History of the Central Region Ghana and the infamous Cape Coast

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The Central Region was historically part of the Western Region until 1970 when it was carved out just before the 1970 Population Census. It occupies an area of 9,826 square kilometres or 4.1 per cent of Ghana’s land area, making it the third smallest in area after Greater Accra and Upper East. It shares common boundaries with Western Region on the west, Ashanti and Eastern Regions on the north, and Greater Accra Region on the east. On the south is the 168-kilometre length Atlantic Ocean (Gulf of Guinea) coastline.

The region was the first area in the country to make contact with the Europeans. Its capital, Cape Coast, was also the capital of the Gold Coast until 1877, when the capital was moved to Accra. It was in the castle of Cape Coast that the historic Bond of 1844 was signed between the British and the Fante Confederation.

In all, there are about 32 major festivals in the region. Notable among these are the Aboakyer at Winneba, Fetu at Cape Coast and Bakatue at Elmina.

The region has two Universities – University of Cape Coast and the University of Education, Winneba. The Cape Coast Municipality has excellent educational institutions like Mfantsipim School, St. Augustine’s College, Wesley Girls High School, Adisadel College and Holy Child that have produced some of the prominent citizens in the country.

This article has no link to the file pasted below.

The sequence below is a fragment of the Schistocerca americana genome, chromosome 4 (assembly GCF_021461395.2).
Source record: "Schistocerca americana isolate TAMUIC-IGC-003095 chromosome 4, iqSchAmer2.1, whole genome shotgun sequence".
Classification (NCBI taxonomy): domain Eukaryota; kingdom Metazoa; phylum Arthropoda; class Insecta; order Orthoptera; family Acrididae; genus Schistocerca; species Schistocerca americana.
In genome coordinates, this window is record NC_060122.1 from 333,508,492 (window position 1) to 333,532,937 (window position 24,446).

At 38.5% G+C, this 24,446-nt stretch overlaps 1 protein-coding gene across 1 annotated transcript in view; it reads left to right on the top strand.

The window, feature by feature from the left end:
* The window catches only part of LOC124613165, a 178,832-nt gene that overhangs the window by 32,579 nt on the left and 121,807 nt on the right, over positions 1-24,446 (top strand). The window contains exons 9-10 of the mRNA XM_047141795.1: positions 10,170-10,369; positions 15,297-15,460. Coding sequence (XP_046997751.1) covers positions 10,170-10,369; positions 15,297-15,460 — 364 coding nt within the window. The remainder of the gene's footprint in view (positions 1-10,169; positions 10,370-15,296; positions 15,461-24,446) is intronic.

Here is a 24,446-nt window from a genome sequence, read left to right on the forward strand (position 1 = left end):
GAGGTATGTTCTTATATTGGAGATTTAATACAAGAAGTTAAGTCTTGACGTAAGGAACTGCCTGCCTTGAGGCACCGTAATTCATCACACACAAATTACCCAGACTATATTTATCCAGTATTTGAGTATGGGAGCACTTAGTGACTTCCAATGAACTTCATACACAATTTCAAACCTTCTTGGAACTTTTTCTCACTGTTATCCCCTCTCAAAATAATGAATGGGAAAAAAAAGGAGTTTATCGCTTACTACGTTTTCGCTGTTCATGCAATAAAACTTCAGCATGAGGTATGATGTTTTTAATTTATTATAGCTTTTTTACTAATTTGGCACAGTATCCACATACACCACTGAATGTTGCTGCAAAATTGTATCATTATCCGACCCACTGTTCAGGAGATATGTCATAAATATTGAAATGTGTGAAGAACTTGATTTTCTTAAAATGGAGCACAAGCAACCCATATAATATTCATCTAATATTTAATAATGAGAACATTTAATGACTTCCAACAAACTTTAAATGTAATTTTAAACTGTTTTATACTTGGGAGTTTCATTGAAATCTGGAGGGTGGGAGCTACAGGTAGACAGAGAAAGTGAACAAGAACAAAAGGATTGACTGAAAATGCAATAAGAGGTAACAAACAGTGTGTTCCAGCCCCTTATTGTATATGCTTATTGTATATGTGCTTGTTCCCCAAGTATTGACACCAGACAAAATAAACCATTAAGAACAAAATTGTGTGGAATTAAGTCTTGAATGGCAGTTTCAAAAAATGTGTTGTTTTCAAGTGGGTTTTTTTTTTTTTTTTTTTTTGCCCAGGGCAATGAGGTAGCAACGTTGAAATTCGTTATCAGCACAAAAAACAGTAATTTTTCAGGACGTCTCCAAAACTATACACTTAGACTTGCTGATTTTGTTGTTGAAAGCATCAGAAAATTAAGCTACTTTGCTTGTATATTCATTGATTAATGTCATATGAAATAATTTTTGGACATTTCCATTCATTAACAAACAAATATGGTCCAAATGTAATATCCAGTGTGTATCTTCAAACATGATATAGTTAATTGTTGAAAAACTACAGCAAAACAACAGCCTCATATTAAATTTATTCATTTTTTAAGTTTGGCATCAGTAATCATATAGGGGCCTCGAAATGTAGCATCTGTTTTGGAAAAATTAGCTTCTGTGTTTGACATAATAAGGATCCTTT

The strategic location of Cape Coast having a sheltered beach in proximity to Elmina Castle made it a great attraction to the European nations. Hence, for nearly a century, there was a ding-dong competition among the Portuguese, Dutch, Danes, Swedes and English to gain control of Cape Coast.

The Portuguese built the first trade lodge in 1555 and called the local settlement “Cabo Corso”, meaning short cape, later corrupted to Cape Coast. The Swedes, led by Krusenstjerna, built a permanent fort in 1653 and called it Carolus burg after King Charles X of Sweden. During the next 11 years, the Danes, the local Fetu chief and the Dutch each in turn captured and held Carolusburg for a time. Finally, the English fleet led by Captain Holmes took Carolusburg. The fort remained in English hands till the late 19th century serving as the West African headquarters seat of the president of the Committee of Merchants and later as the seat of the British governor.

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